Northwest hasn’t been afraid to flex its muscle when challenged by airlines offering lower fares. The carrier has a history of matching competitors’ lower fares, and then piling on frequent-flier and other incentives to keep its customers from supporting other airlines.
“It’s a contest to see who can outlast the other,” Hamiel said. “A combination of economics, competition, deregulation – all that has resulted in a lot of players coming and going.” The list includes: Reno, People’s Express, ValueJet, TWA, PanAm, Western, and Eastern.
Northwest is now a subsidiary of the world’s largest airline, which raises questions about whether defending turf at MSP will remain as high a priority as it’s been historically.
“This is going to be a Delta battle, not a Northwest battle,” says Trippler. “We don’t know how Delta will fight back. We know how Northwest would have. It will be interesting.”
Delta has a mixed track record on its response to competitors at its Atlanta hub. In the past it was not as aggressive as Northwest, but more recently it’s relied on price wars to stave off competitors.
Dale Eastlund, an airlines analyst with Carlson Wagonlit Travel, said the management philosophy won’t be clear until more is known about how Northwest executives will be integrated into Delta’s management.
Whatever the strategy, Delta is expected to be the dominant force at MSP for decades. Delta has said it doesn’t plan to eliminate any hubs, and it has a strong economic incentive to keep what Northwest has going at MSP: It’s always been Northwest’s most profitable hub, Trippler says. When the airlines were negotiating a merger, MSP frequently came up as one of Northwest’s major assets.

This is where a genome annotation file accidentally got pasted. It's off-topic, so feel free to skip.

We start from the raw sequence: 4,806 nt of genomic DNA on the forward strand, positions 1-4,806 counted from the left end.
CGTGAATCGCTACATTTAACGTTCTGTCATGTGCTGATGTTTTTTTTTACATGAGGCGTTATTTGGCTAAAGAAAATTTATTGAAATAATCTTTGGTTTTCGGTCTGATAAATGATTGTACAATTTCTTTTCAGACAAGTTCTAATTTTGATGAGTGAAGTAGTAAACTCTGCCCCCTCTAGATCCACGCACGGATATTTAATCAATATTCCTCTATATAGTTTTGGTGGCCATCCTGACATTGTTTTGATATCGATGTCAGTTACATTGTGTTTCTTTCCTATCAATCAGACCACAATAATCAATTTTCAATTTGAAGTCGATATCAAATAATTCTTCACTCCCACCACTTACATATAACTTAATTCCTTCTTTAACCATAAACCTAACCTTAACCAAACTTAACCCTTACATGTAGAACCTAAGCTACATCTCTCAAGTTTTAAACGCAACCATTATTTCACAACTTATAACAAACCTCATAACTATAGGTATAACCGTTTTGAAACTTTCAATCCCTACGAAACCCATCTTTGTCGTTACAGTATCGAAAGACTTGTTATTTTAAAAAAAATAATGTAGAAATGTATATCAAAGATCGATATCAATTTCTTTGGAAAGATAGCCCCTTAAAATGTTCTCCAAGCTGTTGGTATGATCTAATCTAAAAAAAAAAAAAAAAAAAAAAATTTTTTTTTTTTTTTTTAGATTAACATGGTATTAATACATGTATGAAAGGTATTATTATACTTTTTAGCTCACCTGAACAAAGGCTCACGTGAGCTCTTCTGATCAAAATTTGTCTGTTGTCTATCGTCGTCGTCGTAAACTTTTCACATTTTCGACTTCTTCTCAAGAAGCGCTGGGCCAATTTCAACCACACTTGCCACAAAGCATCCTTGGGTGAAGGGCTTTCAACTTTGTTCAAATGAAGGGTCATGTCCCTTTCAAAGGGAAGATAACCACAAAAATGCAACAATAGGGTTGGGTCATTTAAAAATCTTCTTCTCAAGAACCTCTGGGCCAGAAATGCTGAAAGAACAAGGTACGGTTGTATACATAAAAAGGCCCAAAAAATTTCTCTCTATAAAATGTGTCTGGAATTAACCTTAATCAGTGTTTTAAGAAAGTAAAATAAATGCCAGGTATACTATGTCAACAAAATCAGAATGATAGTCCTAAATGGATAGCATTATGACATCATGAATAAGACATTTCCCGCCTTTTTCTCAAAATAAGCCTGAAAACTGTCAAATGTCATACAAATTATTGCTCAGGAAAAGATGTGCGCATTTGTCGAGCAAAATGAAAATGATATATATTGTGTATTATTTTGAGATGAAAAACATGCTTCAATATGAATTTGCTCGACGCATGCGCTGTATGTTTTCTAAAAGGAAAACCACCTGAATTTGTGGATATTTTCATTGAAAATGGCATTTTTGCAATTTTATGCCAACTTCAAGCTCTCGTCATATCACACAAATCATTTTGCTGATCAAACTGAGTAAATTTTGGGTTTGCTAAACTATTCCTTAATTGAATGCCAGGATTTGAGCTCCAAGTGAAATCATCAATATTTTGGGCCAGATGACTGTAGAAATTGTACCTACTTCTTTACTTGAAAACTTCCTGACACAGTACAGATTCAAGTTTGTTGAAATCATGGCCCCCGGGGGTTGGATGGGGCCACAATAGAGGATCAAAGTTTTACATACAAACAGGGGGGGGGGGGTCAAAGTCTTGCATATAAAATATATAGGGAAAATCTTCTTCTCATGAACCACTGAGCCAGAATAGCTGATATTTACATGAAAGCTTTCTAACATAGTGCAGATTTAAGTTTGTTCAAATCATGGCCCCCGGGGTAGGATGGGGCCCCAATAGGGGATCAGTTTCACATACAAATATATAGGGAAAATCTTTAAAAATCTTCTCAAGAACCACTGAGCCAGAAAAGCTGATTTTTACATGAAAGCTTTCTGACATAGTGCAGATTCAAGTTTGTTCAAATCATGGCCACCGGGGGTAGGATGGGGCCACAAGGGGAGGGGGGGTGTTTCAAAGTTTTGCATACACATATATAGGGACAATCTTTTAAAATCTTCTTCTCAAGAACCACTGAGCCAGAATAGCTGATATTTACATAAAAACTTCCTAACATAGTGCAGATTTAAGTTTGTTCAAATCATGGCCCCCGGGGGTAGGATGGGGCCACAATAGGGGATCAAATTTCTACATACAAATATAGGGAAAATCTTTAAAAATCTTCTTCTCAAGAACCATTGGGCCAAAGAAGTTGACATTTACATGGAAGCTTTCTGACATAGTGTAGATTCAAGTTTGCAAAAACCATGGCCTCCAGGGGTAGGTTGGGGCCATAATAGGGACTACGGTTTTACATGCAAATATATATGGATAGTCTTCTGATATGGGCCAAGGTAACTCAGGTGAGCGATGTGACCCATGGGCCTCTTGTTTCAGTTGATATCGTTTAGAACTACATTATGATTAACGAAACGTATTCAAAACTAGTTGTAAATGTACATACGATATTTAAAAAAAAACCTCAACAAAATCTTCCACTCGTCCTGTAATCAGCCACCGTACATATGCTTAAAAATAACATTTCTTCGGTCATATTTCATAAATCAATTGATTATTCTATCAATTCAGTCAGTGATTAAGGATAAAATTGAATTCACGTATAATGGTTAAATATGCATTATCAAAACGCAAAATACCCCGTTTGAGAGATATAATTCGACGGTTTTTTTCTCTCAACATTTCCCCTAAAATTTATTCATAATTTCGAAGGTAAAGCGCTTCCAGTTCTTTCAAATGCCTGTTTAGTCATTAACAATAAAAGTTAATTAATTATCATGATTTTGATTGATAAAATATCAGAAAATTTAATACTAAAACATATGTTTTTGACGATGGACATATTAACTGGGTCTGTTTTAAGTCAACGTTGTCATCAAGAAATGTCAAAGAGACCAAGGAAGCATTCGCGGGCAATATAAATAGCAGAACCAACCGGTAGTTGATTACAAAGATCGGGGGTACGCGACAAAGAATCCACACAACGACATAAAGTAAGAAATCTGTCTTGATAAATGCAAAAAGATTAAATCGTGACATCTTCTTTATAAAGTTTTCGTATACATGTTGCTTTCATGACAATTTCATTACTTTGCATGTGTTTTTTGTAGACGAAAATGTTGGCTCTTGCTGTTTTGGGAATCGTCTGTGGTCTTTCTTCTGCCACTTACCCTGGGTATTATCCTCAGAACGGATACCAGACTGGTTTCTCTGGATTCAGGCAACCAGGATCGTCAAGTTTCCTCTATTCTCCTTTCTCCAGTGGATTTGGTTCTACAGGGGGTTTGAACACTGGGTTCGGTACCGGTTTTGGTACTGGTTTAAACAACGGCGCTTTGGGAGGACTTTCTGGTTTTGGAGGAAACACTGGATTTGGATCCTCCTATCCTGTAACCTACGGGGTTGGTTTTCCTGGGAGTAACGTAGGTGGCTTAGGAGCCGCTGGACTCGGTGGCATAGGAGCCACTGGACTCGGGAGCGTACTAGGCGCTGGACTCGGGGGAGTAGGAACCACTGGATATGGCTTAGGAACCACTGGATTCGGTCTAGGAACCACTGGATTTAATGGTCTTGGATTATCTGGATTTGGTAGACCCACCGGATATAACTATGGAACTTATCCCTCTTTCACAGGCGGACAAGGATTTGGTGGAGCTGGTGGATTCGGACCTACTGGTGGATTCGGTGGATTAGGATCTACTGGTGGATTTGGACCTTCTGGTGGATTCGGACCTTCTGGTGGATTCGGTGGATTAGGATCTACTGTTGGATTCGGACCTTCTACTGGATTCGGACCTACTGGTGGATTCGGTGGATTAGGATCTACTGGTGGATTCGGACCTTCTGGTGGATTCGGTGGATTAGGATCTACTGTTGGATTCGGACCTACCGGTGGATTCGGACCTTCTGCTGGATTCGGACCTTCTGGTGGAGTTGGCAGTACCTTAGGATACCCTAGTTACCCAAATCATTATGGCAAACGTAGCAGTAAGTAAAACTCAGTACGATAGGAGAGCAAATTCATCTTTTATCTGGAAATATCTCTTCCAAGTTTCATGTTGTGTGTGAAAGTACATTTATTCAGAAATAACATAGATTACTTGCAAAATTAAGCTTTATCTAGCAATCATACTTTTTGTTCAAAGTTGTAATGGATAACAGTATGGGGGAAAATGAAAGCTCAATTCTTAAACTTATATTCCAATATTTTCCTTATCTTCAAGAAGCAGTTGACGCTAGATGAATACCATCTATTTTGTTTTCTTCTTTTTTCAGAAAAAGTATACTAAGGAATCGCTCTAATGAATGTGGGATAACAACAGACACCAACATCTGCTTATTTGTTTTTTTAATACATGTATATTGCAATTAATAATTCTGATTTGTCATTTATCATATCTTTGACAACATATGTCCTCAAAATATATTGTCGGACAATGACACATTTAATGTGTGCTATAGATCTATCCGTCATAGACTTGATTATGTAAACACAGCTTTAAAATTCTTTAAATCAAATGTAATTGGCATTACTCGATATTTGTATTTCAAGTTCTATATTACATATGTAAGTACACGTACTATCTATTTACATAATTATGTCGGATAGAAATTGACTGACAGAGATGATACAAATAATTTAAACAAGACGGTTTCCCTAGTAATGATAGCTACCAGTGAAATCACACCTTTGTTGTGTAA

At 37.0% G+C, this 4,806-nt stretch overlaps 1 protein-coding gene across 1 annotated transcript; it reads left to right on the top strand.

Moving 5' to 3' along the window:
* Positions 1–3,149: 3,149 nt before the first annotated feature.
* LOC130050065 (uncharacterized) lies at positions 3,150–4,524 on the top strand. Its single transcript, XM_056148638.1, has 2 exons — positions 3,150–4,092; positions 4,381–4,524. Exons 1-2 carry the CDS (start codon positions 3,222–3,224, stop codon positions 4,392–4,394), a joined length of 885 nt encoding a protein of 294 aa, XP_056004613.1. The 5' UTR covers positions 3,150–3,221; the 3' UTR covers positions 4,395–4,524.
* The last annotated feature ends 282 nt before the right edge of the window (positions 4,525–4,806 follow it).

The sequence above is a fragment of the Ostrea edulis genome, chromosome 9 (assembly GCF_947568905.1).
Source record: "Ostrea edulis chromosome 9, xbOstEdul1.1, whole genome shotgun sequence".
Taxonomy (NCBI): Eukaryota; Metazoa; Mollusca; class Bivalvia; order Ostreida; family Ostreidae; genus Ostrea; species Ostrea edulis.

“Northwest or Delta will still be the dominant airline in this town for the rest of my life,” says Trippler. “Delta will dominate as long as they want to dominate.”
How will Southwest fare?
At the same time, “Southwest will grow as long as they want to grow,” Trippler says.
Besides adding new destinations, Southwest might also expand its influence by forming a code-sharing agreement with another low-fare carrier, such as Sun Country, Trippler said. The airlines would make a good pair, he said, and both have expressed interest in code-sharing deals.
It’s tricky to predict how quickly airlines add routes, Trippler said. Southwest, in general, tends to build up new routes more quickly than other airlines, as it did in Denver and Philadelphia. A couple of stops that might make logical additions are Kansas City and Salt Lake City, he said.
“You can almost be certain that within a month all of their flights to Midway will be full,” he says. Then, the question becomes where and when Southwest will decide to fly to next.
Why, when so many other challengers failed to find their footing at MSP, would Southwest thrive?
“One thing Southwest brings that some of the other low-cost carriers lacked is that strong brand equity,” says Eastlund.
Southwest Airlines is the nation’s largest domestic carrier. It has a lower-cost structure than any of its competitors. It also has a proven track-record of entering new markets, which it only does after an extremely thorough market analysis, Hamiel says.
“Southwest has a long history of prudent success,” he says, “so if anyone can do it, they can.”
Dan Haugen is a freelance writer and community journalist who covers business and other topics for MinnPost.com. He can be reached at dhaugen [at] minnpost [dot] com.